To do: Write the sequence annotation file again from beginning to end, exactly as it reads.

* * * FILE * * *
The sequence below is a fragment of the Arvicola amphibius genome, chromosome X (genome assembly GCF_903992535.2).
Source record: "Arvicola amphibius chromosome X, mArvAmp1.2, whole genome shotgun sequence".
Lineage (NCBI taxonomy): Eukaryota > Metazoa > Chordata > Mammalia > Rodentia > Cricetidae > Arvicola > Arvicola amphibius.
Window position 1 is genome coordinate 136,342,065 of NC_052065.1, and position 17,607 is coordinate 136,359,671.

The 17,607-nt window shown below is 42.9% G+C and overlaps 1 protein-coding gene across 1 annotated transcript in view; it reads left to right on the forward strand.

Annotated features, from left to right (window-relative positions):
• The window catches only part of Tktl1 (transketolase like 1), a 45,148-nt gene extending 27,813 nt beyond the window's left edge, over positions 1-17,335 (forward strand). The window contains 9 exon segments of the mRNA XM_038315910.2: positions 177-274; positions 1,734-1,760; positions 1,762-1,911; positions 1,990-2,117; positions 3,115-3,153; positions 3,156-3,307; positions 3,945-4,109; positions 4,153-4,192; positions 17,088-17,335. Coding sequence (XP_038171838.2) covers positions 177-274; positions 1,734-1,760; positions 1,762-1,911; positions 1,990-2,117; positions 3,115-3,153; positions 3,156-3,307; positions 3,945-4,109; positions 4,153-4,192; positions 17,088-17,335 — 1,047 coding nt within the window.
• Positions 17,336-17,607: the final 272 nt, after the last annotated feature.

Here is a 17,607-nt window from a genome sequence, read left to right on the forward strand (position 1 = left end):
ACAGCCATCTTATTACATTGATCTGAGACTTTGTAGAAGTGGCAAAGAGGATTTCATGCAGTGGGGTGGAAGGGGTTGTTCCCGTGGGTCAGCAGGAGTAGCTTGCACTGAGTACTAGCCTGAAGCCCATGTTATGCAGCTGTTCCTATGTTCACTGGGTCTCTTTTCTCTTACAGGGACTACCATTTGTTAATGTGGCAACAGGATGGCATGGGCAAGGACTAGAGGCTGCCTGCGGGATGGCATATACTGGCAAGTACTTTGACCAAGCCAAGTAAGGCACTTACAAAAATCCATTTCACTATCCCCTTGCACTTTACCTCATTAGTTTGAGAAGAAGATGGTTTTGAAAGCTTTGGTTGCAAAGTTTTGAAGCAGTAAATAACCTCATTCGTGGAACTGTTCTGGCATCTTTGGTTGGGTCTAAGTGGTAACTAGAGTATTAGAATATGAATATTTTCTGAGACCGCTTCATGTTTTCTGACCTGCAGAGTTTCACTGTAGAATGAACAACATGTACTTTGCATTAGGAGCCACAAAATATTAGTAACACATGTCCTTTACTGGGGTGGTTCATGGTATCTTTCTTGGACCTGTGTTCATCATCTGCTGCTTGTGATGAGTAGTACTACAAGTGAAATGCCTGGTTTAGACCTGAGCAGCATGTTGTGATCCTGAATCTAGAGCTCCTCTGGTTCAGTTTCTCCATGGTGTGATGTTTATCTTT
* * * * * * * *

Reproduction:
The sequence below is a fragment of the Arvicola amphibius genome, chromosome X (genome assembly GCF_903992535.2).
Source record: "Arvicola amphibius chromosome X, mArvAmp1.2, whole genome shotgun sequence".
Lineage (NCBI taxonomy): Eukaryota > Metazoa > Chordata > Mammalia > Rodentia > Cricetidae > Arvicola > Arvicola amphibius.
Window position 1 is genome coordinate 136,342,065 of NC_052065.1, and position 17,607 is coordinate 136,359,671.

The 17,607-nt window shown below is 42.9% G+C and overlaps 1 protein-coding gene across 1 annotated transcript in view; it reads left to right on the forward strand.

Annotated features, from left to right (window-relative positions):
• The window catches only part of Tktl1 (transketolase like 1), a 45,148-nt gene extending 27,813 nt beyond the window's left edge, over positions 1-17,335 (forward strand). The window contains 9 exon segments of the mRNA XM_038315910.2: positions 177-274; positions 1,734-1,760; positions 1,762-1,911; positions 1,990-2,117; positions 3,115-3,153; positions 3,156-3,307; positions 3,945-4,109; positions 4,153-4,192; positions 17,088-17,335. Coding sequence (XP_038171838.2) covers positions 177-274; positions 1,734-1,760; positions 1,762-1,911; positions 1,990-2,117; positions 3,115-3,153; positions 3,156-3,307; positions 3,945-4,109; positions 4,153-4,192; positions 17,088-17,335 — 1,047 coding nt within the window.
• Positions 17,336-17,607: the final 272 nt, after the last annotated feature.

Here is a 17,607-nt window from a genome sequence, read left to right on the forward strand (position 1 = left end):
ACAGCCATCTTATTACATTGATCTGAGACTTTGTAGAAGTGGCAAAGAGGATTTCATGCAGTGGGGTGGAAGGGGTTGTTCCCGTGGGTCAGCAGGAGTAGCTTGCACTGAGTACTAGCCTGAAGCCCATGTTATGCAGCTGTTCCTATGTTCACTGGGTCTCTTTTCTCTTACAGGGACTACCATTTGTTAATGTGGCAACAGGATGGCATGGGCAAGGACTAGAGGCTGCCTGCGGGATGGCATATACTGGCAAGTACTTTGACCAAGCCAAGTAAGGCACTTACAAAAATCCATTTCACTATCCCCTTGCACTTTACCTCATTAGTTTGAGAAGAAGATGGTTTTGAAAGCTTTGGTTGCAAAGTTTTGAAGCAGTAAATAACCTCATTCGTGGAACTGTTCTGGCATCTTTGGTTGGGTCTAAGTGGTAACTAGAGTATTAGAATATGAATATTTTCTGAGACCGCTTCATGTTTTCTGACCTGCAGAGTTTCACTGTAGAATGAACAACATGTACTTTGCATTAGGAGCCACAAAATATTAGTAACACATGTCCTTTACTGGGGTGGTTCATGGTATCTTTCTTGGACCTGTGTTCATCATCTGCTGCTTGTGATGAGTAGTACTACAAGTGAAATGCCTGGTTTAGACCTGAGCAGCATGTTGTGATCCTGAATCTAGAGCTCCTCTGGTTCAGTTTCTCCATGGTGTGATGTTTATCTTT